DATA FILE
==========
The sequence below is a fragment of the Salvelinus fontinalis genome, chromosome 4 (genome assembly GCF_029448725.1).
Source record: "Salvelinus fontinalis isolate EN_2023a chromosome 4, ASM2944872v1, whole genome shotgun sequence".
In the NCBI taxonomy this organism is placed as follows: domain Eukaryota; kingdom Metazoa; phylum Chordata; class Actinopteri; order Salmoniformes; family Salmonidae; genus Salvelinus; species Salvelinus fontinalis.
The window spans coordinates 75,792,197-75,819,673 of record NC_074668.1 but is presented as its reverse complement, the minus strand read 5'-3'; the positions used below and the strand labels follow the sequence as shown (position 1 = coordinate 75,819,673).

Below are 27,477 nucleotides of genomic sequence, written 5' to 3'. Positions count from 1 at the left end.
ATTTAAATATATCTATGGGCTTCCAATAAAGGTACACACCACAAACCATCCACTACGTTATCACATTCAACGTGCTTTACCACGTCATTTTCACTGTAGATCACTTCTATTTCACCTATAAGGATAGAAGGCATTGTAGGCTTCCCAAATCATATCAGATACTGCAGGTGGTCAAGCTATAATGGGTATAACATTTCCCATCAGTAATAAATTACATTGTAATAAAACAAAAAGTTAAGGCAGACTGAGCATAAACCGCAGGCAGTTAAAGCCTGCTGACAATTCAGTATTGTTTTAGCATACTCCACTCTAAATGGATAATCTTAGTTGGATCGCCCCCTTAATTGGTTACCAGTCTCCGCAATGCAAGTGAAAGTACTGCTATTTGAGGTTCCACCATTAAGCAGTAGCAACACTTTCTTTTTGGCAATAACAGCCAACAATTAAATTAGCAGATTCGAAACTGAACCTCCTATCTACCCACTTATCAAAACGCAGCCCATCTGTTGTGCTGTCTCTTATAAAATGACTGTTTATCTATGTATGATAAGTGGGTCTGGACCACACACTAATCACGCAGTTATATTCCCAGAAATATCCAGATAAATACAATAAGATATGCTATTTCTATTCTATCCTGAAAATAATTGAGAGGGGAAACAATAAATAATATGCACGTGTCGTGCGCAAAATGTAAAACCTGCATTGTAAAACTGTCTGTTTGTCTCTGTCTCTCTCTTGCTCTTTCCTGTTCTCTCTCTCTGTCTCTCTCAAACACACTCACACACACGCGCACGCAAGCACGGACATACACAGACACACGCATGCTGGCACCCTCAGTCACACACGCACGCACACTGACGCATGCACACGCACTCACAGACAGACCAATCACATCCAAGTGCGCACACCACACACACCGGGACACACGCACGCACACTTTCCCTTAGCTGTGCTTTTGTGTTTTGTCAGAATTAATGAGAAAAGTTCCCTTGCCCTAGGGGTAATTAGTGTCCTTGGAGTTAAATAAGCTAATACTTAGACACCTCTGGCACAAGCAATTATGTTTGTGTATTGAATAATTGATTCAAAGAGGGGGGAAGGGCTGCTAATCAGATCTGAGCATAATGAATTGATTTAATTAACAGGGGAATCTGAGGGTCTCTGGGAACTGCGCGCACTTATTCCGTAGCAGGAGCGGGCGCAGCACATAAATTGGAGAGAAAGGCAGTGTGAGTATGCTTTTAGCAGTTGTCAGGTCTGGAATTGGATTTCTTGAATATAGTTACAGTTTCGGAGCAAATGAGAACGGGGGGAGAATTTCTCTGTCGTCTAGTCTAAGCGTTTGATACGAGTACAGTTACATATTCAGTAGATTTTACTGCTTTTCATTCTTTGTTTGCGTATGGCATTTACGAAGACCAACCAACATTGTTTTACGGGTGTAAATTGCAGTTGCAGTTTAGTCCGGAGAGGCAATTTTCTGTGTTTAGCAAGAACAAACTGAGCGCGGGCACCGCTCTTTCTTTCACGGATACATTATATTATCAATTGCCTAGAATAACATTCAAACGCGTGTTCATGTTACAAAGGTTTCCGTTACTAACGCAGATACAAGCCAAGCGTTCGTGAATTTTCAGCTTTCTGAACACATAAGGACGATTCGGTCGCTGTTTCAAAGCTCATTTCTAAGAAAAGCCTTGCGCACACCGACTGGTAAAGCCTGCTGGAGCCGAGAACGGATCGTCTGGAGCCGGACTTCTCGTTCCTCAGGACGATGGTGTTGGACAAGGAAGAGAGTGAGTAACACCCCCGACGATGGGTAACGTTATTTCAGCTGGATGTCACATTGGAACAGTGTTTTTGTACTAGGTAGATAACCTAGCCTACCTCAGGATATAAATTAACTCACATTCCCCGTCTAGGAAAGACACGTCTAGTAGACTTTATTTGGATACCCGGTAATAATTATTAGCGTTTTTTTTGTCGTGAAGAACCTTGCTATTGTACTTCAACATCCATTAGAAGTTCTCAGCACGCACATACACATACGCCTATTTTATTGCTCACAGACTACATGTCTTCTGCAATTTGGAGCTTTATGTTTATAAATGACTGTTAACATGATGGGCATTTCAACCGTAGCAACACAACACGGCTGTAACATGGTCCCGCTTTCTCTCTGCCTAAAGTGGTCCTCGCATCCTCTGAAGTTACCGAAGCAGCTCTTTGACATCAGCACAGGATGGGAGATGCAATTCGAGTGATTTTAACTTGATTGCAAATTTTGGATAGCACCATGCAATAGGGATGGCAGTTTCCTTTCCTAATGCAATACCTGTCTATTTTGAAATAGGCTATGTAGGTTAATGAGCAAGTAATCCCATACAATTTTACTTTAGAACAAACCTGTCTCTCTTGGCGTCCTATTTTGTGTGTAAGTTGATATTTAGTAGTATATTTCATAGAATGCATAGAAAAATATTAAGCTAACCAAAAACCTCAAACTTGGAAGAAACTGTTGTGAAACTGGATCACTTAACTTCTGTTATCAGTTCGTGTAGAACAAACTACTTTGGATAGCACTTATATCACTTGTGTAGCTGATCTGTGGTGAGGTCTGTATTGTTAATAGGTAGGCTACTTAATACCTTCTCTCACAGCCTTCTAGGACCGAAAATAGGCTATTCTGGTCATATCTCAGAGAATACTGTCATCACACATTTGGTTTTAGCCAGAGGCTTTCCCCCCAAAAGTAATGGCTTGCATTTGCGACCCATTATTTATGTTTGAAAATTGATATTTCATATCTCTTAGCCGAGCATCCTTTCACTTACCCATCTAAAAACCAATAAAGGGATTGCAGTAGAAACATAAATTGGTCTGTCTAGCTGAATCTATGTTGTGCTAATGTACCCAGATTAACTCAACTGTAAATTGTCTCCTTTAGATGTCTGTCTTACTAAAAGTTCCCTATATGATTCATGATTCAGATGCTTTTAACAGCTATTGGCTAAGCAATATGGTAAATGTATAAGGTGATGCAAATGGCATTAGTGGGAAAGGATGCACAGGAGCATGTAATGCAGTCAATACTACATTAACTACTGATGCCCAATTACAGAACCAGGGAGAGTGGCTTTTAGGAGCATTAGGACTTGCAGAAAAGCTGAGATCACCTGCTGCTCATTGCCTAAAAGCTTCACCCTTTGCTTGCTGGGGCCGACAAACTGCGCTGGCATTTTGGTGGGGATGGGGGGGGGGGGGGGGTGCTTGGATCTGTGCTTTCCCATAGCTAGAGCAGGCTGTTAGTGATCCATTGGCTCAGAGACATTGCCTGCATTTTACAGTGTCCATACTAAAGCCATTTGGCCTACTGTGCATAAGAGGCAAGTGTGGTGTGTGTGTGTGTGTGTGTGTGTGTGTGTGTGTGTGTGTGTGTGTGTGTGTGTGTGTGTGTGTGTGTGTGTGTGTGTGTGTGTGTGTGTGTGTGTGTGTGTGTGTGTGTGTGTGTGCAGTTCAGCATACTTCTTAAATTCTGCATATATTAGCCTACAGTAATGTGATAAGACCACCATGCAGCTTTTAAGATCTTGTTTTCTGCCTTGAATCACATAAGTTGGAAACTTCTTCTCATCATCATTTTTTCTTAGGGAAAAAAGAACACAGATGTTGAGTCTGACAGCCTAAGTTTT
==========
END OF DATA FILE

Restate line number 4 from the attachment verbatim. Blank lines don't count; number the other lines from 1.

The window spans coordinates 75,792,197-75,819,673 of record NC_074668.1 but is presented as its reverse complement, the minus strand read 5'-3'; the positions used below and the strand labels follow the sequence as shown (position 1 = coordinate 75,819,673).